Government’s point of view

  • The government had notified the scheme on 2nd January 2018, and defended electoral bonds as an antidote to the influence of black money in politics and anonymous cash donations of huge amounts.

  • The Ministry of Finance affidavit in the top court had denied ECI’s statement that the inconspicuousness afforded to benefactors was a “inverse step” and that would demolish transparency in the funding of politics.

  • The government’s affidavit had mentioned the cerement of confidentiality was one of the results of ‘well calculated policy deliberations'. It mentioned the previous system of currency donations had raised some concern between the donors that with their identity revealed, there would be competitive pressure from several political parties receiving donation”.

  • The SC in its previous hearing had conveyed its concerns that political parties might embezzle crores acquired as donations by the electoral bonds in order to bankroll aggressive protests or terror.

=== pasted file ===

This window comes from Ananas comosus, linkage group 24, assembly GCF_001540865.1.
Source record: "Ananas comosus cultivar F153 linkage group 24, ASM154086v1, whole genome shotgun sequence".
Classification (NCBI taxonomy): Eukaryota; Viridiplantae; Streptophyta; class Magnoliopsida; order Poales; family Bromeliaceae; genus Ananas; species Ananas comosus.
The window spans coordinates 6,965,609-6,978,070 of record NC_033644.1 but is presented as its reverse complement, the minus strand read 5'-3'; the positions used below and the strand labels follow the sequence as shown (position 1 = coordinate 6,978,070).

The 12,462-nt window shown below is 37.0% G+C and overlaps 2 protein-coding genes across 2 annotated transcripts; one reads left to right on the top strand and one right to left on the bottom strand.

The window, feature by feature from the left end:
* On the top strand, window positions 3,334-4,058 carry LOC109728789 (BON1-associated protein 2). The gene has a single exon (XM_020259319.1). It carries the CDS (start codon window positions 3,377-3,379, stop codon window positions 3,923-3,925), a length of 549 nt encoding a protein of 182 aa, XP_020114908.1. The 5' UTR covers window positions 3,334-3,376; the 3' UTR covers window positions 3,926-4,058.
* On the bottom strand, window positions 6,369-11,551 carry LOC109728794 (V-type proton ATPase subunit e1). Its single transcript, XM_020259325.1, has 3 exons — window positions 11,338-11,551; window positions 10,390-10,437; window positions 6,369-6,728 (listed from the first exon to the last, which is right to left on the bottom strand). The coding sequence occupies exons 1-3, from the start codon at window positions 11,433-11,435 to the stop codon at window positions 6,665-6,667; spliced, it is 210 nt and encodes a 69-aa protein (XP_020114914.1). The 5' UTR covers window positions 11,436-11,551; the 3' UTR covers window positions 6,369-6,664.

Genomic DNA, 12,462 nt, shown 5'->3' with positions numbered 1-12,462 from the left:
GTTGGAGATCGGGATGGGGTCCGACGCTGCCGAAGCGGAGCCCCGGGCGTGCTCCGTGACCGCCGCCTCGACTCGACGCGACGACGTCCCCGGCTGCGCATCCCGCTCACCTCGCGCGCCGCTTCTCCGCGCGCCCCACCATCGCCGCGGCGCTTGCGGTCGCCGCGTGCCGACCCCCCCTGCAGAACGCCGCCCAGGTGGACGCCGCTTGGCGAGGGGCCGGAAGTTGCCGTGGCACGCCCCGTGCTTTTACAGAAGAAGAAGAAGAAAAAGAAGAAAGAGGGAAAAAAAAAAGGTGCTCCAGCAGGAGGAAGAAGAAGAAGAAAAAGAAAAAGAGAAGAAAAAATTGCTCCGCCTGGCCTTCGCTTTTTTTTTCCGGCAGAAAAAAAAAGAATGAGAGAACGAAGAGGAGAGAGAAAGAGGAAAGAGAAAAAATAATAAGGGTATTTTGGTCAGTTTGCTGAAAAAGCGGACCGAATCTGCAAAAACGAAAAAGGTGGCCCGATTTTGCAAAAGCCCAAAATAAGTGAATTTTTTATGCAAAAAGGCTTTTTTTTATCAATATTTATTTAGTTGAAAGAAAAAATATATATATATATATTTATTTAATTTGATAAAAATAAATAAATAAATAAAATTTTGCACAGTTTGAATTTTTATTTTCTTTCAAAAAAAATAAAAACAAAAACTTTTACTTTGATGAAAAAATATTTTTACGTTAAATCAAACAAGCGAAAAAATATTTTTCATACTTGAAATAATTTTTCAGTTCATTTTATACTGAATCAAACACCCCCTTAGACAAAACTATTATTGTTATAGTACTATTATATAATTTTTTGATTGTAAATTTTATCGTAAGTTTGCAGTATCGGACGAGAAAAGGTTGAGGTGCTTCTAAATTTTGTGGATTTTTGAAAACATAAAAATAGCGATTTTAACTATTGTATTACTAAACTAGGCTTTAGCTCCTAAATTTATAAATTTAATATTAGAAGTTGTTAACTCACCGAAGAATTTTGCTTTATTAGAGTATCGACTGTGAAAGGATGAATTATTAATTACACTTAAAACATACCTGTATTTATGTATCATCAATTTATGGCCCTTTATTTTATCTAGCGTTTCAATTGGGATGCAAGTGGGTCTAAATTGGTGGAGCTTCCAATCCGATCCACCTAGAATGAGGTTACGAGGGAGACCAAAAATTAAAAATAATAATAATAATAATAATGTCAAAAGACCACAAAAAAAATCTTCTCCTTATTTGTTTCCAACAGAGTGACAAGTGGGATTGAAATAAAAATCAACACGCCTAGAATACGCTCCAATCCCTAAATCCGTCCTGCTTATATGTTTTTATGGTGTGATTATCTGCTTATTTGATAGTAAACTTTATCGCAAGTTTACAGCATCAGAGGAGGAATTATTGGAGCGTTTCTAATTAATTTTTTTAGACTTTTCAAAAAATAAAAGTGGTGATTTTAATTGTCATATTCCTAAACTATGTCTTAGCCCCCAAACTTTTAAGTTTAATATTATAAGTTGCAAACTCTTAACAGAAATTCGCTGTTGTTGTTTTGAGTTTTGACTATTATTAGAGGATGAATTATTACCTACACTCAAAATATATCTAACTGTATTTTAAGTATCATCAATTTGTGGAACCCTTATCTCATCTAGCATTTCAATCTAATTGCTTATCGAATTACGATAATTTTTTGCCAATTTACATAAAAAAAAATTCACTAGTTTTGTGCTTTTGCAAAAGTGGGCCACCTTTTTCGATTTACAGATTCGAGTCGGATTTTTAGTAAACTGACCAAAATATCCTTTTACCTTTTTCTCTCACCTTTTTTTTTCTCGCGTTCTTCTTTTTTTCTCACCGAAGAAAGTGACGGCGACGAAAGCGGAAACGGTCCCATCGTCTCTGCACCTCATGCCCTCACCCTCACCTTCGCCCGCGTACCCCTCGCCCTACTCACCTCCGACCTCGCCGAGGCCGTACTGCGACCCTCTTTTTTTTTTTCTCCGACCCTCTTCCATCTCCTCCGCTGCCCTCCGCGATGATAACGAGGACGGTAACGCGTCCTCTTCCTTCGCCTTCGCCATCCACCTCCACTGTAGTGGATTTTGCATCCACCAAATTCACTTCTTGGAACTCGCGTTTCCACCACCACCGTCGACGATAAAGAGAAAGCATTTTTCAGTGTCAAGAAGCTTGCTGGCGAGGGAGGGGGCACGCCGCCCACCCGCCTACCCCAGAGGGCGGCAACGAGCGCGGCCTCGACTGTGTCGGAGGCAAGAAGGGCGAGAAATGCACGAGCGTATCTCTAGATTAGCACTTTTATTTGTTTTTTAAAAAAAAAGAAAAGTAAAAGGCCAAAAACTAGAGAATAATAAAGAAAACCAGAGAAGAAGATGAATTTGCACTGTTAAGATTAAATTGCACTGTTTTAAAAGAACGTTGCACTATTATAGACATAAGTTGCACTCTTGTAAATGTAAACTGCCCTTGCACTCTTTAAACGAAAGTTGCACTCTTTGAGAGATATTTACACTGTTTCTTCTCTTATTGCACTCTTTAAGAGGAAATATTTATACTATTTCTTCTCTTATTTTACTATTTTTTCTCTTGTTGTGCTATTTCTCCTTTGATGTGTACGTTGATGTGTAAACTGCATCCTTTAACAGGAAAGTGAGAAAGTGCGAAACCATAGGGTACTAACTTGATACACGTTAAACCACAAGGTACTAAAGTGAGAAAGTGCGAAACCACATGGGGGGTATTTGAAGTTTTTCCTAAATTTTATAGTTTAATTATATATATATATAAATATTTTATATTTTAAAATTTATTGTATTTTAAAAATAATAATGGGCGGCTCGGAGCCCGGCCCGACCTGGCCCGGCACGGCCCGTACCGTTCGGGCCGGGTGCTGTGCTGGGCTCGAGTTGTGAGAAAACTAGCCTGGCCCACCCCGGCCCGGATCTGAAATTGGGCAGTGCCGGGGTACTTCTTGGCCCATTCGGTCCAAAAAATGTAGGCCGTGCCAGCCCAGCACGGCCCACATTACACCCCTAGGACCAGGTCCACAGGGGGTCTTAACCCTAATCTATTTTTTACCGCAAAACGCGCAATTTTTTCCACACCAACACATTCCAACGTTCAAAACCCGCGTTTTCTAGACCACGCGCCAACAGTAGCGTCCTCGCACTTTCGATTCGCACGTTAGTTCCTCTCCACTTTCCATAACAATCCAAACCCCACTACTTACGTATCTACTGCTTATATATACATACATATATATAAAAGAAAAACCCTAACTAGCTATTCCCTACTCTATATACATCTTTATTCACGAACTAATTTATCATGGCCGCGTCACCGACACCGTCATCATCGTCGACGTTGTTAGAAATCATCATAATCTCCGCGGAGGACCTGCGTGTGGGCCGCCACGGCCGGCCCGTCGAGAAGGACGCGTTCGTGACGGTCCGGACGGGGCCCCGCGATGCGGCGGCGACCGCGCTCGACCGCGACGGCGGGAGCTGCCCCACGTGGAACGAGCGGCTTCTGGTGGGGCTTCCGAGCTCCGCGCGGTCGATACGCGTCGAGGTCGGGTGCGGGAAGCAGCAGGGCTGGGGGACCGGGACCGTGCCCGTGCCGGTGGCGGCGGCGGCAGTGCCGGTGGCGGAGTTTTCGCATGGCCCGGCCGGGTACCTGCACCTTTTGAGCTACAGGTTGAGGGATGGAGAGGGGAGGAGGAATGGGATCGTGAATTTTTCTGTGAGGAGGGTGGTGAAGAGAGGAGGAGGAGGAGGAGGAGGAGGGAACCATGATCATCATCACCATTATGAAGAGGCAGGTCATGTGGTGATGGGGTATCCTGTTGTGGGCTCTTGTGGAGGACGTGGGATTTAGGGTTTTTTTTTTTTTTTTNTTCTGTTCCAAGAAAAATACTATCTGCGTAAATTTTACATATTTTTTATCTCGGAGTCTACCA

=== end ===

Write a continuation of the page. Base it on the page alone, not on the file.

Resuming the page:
• The SC had questioned how the government intended to flex “control” on how political parties would use the donations.


Conclusion

The Supreme Court’s order did not correctly assess the extent and scope of EBS violations. Given that the amendments to the Income Tax Law and the Company Law exempt the disclosure of election bond transactions and the names of parties holding election bonds, the court held that the view that people can obtain financing details through election bonds is ostensibly flawed. The amount donated to each of them. The order explained the right to know in a very limited way and did not give due consideration to the important issue of foreign financing. Therefore, in the author’s view, the order requires reconsideration of violations of the right to know, damage to election transparency and the vulnerability of elections to foreign funds caused by EBS.

[1] Section 13A The Income Tax Act 1995; [2] Section 182(3) of the Companies Act, 2013: Prohibitions and restrictions regarding political contributions; [3] Article 236 of the Constitution of India, 1949; [4] Section 2 (1)(j)(iv) in the Foreign Contribution (Regulation) Act, 2010; [5] The People’s Union of Civil Liberties vs. Union of India AIR 1997 SC 568 SCR 321; [6] Article 19 (1) (a) right to freedom of speech and expression;


Author: Manisha Das

Year: 2year, student

College: Amity Law School Kolkata